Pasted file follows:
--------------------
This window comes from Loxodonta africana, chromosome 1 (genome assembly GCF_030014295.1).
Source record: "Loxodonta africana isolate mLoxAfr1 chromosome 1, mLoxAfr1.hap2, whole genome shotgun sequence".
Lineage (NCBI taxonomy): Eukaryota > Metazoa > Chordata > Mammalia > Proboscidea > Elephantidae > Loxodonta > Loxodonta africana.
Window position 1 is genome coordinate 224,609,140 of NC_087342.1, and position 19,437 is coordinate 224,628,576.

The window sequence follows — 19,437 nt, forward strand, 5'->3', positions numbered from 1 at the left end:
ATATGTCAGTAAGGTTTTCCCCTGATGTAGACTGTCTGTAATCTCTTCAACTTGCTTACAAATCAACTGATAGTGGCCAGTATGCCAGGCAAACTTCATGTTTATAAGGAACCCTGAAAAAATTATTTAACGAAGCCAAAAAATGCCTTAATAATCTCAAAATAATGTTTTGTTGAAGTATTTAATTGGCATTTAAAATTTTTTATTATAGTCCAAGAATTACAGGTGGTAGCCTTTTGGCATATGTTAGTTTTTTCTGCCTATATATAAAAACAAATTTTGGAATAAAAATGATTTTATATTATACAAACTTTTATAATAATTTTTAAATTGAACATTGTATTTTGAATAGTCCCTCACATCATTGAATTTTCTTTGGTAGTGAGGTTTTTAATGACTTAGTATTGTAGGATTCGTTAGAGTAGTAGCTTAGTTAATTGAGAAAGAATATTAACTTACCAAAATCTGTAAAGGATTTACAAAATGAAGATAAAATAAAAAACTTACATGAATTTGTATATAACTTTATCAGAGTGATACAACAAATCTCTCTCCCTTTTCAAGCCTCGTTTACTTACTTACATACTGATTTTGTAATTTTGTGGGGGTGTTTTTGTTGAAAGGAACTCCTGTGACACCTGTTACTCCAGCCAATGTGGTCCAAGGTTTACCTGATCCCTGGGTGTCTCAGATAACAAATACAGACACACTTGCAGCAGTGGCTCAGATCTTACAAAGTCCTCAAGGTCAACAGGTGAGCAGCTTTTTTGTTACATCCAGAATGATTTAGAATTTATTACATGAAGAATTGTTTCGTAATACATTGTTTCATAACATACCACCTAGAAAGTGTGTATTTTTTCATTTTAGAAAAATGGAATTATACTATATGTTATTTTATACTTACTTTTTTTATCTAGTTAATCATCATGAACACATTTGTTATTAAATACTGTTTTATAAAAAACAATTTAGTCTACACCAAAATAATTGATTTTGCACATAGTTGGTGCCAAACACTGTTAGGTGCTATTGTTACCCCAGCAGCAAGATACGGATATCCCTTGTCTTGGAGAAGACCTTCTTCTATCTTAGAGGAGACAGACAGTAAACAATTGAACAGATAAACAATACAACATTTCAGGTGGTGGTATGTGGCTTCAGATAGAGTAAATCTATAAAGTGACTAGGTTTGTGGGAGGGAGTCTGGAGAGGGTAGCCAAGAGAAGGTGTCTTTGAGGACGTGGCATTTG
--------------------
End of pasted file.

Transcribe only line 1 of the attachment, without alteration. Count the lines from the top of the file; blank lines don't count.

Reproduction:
This window comes from Loxodonta africana, chromosome 1 (genome assembly GCF_030014295.1).